New research shows that many county governments turn to county administrators to help deliver core services like health care, criminal justice, public infrastructure and economic development. More than four out of 10 county governments appoint county administrators to implement board
policies, prepare annual budgets and run daily operations that serve millions of residents, according
to research released today by the National Association of Counties (NACo).An Overview of County Administration: Appointed County Administrators is a comprehensive analysis of county administrators across the country and by region.Key findings include:
- County administrators play a major role in overseeing county operations.
Forty four percent of county administrators have a high level of authority, appointing and removing department heads, supervising departments, preparing budgets and managing day to day operations. Another group of county administrators, about a third of them, are mainly in charge of the daily operations of the county and the preparation of the annual budget.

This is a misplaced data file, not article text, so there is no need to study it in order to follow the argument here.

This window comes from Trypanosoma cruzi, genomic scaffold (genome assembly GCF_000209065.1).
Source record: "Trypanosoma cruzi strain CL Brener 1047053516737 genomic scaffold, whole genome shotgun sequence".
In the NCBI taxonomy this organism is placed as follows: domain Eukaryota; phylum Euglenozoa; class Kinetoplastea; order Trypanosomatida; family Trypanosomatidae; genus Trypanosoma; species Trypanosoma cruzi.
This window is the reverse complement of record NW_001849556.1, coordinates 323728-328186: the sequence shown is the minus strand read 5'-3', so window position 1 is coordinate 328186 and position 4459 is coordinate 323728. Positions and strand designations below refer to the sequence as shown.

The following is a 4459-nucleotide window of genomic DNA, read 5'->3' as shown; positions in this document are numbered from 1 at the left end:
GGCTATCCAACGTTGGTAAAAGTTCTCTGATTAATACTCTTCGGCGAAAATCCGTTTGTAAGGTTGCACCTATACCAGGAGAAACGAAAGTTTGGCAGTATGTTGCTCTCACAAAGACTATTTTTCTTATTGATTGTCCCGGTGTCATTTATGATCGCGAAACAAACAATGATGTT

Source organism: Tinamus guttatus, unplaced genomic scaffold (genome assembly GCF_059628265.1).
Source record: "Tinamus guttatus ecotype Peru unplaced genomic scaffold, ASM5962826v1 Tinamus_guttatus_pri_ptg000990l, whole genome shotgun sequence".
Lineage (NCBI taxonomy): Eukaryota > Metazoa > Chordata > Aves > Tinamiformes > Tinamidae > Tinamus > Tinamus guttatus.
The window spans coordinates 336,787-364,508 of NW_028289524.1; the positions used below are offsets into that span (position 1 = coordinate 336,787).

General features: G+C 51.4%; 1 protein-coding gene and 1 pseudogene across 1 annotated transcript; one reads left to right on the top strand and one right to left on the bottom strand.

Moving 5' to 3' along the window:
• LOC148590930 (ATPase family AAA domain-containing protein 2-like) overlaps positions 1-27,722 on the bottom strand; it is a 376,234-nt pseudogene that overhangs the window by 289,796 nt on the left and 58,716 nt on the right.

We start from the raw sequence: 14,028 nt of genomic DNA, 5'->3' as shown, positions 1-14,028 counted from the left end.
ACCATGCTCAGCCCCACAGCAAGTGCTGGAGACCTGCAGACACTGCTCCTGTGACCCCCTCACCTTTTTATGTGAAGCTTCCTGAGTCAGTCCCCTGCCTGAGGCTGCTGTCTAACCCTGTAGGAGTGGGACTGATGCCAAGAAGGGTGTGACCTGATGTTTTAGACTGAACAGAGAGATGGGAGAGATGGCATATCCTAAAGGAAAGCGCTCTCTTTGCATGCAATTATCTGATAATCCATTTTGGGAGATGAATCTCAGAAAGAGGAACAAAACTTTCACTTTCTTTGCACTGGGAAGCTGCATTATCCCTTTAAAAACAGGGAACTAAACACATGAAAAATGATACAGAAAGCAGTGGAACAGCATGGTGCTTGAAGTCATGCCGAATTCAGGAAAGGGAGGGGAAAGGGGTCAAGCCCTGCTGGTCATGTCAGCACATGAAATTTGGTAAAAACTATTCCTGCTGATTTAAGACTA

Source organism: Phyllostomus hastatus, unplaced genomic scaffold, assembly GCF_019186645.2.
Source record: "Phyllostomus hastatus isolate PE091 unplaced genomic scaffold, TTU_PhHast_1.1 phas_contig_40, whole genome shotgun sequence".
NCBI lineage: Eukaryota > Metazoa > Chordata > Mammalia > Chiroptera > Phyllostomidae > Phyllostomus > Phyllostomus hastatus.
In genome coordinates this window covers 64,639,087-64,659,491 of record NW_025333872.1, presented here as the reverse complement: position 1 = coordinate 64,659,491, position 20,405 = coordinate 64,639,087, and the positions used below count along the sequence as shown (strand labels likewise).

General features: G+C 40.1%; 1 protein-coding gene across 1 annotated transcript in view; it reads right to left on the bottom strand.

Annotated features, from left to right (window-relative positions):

The remaining administrators have lower levels of authority, coordinating between departments, ensuring administrative action on board policies and preparing draft ordinances and reports.
- Almost half of counties 43 percent or 1,322 counties have administrators. Counties of varying sizes, from Petroleum County, Mont. (485 residents) to Los Angeles County, Calif. (more than 10 million residents) appoint county administrators.
- Individuals who perform county administrator functions hold 115 different titles. These employees hold the position of county administrator or have other positions like a county clerk with additional country administrator duties, depending on the governance structure and state statutes. Those primarily dedicated to performing county administrator duties have one of more than 100 other titles like “chief administrative officer” or “county director.”
“Professional county administrators can be instrumental in fulfilling the vast responsibilities of county
governments,” said McHenry County, Ill. Administrator Peter Austin, the incoming president of the
National Association of County Administrators. “County managers or administrators are uniquely positioned to understand all the services counties provide and make level headed recommendations to the elected officials.” The report provides regional snapshots of the data, an analysis of state and county legislation on county administrators and a historical perspective on the trend towards formalizing the county administrator role.